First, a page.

Salt May Be Sweeter Than Sugar

High blood pressure and heart disease risk may be worsened by sugar, not salt

(RxWiki News) Salt may be a little less sinister for patients with high blood pressure than once thought. And sugar may steal salt's spot on the list of blood pressure spikers.

A new study found that processed sugars may contribute more to high blood pressure and heart disease than salt.

Avoiding processed sugar, such as high fructose corn syrup in processed food, may bring your blood pressure down, said James J. DiNicolantonio, MD, of Saint Luke's Mid America Heart Institute in Kansas City, MO.

"Try and eat real whole foods and avoid processed foods as much as possible," Dr. DiNicolantonio told dailyRx News. "Worry more about the added sugars, such as sucrose (also known as table sugar) and high fructose corn syrup."

Dr. DiNicolantonio co-wrote this study with Sean C. Lucan, MD, of the Albert Einstein College of Medicine in Bronx, NY.

These researchers noted that many past studies on whether reducing sodium (salt) intake reduced blood pressure did not have impressive results — despite a common belief that salt intake was tied to blood pressure.

In their study, Drs. DiNicolantonio and Lucan found that sugar was the more likely contributor to high blood pressure.

Sugar doesn't just come from the table sugar people add to their coffee. A type of sugar called fructose is found in most processed foods, these researchers noted. High fructose corn syrup is often found in fruit drinks and soda and can be found in foods most households use regularly, such as ketchup.

Drs. DiNicolantonio and Lucan reviewed about 120 past studies on sugar and salt and their effect on blood sugar.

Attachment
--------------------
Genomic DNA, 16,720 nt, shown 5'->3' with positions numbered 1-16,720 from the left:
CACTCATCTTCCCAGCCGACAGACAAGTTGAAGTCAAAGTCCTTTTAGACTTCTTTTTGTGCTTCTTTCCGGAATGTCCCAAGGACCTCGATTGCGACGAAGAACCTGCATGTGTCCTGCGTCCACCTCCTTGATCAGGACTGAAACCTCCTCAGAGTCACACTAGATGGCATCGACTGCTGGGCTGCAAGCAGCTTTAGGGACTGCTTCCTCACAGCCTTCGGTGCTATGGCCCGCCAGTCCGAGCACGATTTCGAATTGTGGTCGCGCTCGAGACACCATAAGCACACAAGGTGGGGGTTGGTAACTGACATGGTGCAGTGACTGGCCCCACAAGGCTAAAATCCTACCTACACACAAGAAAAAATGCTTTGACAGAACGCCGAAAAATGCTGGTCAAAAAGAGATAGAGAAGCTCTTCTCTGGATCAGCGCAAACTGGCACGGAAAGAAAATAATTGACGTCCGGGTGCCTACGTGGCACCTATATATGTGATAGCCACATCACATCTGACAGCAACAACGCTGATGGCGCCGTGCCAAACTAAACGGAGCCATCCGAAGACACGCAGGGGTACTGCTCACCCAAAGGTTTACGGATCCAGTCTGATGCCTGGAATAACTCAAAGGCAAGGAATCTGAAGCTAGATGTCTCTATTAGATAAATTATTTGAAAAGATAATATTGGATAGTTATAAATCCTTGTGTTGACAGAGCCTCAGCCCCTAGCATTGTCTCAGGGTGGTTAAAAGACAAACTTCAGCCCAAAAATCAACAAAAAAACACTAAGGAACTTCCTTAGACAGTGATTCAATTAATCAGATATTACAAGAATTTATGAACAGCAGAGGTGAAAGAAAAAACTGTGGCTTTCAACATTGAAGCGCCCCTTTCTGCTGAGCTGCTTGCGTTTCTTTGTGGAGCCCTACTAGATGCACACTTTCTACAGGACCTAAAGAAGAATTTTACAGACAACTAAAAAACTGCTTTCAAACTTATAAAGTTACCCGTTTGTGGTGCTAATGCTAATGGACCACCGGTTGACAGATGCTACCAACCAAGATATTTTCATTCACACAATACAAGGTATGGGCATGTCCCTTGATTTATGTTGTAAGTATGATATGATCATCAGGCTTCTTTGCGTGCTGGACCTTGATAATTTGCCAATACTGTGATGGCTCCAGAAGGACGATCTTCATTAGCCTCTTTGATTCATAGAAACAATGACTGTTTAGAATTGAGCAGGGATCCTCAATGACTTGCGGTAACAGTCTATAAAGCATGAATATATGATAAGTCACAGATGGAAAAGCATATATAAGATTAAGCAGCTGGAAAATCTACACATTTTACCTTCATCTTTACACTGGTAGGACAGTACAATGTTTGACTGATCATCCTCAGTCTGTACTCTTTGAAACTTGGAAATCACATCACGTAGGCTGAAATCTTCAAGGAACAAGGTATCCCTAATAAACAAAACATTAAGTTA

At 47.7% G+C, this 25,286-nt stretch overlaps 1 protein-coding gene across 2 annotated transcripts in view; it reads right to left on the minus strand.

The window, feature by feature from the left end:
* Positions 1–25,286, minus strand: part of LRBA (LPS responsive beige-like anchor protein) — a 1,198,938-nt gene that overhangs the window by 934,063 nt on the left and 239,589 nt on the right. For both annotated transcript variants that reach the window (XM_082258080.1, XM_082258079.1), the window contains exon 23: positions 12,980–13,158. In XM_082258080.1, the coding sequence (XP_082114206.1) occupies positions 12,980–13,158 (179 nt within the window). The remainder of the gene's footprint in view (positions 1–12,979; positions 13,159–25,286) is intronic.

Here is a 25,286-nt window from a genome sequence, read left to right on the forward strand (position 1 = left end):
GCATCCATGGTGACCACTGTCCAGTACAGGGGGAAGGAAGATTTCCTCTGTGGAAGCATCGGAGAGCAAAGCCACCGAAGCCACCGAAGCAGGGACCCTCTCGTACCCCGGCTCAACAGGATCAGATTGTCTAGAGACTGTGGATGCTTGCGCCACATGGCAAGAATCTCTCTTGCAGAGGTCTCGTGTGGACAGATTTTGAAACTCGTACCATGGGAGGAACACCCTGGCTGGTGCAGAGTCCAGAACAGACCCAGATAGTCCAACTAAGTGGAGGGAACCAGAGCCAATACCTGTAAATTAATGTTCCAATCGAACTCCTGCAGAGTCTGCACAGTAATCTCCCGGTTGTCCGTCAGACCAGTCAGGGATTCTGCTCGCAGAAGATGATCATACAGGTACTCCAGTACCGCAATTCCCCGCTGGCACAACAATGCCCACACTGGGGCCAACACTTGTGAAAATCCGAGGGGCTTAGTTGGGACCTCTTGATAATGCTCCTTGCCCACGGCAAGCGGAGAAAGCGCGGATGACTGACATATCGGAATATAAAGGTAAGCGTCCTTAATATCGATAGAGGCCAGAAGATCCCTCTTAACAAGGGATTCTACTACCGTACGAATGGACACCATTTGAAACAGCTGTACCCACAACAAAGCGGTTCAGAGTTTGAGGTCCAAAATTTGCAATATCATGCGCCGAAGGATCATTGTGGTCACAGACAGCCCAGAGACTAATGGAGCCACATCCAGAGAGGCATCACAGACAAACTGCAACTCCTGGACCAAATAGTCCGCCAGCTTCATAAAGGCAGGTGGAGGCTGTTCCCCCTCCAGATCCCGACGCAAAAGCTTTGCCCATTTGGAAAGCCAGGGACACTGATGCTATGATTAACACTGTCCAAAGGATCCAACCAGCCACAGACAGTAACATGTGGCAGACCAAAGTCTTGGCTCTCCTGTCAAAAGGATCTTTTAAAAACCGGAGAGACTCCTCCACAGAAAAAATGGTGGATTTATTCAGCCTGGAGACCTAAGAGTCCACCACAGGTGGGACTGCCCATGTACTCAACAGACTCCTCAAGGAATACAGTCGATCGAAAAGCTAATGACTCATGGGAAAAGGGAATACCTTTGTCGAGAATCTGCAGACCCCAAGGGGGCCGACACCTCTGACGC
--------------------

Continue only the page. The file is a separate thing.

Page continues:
They found that, when people restricted their salt intake, their systolic (top number) blood pressure only went down by 4.8 points, and their diastolic (bottom number) pressure decreased by 2.5 points. According to the American Heart Association, a normal blood pressure is considered to be around 120 over 80 points.

These researchers also found that too little salt in the diet — less than 3 grams per day — could be unhealthy, leading to higher risks from heart disease, for instance.

In patients who ate a high-sugar diet — at least 33 percent of their total calories came from sugar — blood pressure rose by an average of 7.6 systolic points and 6.1 diastolic points, Drs. DiNicolantonio and Lucan found.

These researchers noted that taking in more than 74 grams per day of added sugars led to a 30 percent greater risk for a blood pressure higher than 140 over 90 points, and a 77 percent greater chance of having a blood pressure greater than 160 over 100 — compared to those who ate fewer than 74 grams per day.

Drs. DiNicolantonio and Lucan posed a theory about why sugar may have this effect on blood pressure. In past studies on rats fed table sugar, the rats’ sympathetic nervous systems were stimulated, leading to increased heart rates, sodium retention and heart problems. The sympathetic nervous system is that part of the body that goes into action when under stress. In this past research, the rats developed high blood pressure, the authors of the current study said. This process could be similar in humans, they said.

Patients can avoid many potentially harmful sugars by eating a diet high in fresh fruits and vegetables, Dr. DiNicolantonio said.

This study was published Dec. 10 in Open Heart.

The authors disclosed no funding sources or conflicts of interest.


Review Date: 
December 9, 2014